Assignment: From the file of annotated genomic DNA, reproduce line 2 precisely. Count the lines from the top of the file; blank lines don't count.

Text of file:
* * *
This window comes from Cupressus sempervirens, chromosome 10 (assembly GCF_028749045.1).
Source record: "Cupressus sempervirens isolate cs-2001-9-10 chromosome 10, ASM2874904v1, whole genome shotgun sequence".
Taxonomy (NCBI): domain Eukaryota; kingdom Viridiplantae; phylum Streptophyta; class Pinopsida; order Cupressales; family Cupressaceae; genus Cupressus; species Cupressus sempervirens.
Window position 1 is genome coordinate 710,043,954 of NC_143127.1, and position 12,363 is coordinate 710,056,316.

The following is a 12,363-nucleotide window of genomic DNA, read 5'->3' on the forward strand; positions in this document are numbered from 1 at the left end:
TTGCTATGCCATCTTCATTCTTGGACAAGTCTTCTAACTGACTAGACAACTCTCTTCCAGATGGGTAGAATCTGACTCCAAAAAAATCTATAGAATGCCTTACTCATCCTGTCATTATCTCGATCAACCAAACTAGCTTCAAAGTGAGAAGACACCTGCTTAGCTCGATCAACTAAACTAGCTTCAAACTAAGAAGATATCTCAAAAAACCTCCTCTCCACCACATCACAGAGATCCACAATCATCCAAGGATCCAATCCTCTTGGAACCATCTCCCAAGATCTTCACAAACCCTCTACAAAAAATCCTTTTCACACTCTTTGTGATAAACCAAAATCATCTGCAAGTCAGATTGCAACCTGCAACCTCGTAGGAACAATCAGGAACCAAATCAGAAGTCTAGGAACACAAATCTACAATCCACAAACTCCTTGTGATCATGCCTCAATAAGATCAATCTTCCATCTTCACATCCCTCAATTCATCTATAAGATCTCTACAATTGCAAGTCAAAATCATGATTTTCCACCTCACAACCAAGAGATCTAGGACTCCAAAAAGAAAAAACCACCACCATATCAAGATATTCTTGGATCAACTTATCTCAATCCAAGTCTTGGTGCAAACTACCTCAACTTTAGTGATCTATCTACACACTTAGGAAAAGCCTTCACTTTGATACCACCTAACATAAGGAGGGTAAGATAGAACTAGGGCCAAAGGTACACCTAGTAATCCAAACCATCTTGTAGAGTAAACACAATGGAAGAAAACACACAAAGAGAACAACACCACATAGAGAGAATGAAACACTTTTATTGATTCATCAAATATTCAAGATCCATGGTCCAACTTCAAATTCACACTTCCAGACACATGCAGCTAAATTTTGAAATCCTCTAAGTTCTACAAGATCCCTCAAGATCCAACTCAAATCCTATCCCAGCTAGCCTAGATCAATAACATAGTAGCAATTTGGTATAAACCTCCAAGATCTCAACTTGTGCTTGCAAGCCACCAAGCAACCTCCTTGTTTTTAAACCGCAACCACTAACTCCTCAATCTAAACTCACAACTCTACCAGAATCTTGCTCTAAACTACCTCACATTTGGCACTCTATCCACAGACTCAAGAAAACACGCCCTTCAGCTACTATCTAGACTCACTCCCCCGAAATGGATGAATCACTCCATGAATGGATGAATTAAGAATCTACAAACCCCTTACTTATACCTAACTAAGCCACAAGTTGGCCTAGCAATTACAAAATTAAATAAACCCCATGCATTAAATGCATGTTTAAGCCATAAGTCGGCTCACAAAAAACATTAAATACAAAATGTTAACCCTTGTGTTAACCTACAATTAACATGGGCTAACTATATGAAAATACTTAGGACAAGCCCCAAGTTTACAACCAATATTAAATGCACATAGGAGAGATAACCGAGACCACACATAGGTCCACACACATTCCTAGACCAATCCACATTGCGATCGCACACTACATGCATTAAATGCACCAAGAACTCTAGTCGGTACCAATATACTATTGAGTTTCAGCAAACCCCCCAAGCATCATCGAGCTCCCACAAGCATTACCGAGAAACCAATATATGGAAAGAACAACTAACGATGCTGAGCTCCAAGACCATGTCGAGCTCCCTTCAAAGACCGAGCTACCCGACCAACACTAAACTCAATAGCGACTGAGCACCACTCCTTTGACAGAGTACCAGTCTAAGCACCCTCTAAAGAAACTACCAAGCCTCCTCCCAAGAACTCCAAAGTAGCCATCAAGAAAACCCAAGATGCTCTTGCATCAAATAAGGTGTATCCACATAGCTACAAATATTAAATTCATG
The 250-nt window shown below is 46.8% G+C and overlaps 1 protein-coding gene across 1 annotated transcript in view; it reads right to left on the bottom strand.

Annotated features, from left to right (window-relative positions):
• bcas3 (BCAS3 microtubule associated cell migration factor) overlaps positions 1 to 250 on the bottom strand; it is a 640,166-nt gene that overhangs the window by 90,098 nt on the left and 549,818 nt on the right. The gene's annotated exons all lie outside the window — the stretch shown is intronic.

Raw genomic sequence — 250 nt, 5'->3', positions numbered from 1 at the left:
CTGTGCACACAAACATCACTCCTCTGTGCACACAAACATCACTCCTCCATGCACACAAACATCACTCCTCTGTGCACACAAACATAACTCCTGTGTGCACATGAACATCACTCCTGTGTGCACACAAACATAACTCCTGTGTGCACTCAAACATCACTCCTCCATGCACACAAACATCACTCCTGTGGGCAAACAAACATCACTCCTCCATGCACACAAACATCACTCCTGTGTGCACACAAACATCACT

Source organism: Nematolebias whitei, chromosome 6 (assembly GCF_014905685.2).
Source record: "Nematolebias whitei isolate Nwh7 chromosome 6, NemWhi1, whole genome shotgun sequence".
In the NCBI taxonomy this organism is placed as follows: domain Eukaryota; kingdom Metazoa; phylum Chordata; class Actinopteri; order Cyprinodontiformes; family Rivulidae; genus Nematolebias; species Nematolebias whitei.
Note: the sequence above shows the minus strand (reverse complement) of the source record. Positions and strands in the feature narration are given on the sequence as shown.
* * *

Source record: "Cupressus sempervirens isolate cs-2001-9-10 chromosome 10, ASM2874904v1, whole genome shotgun sequence".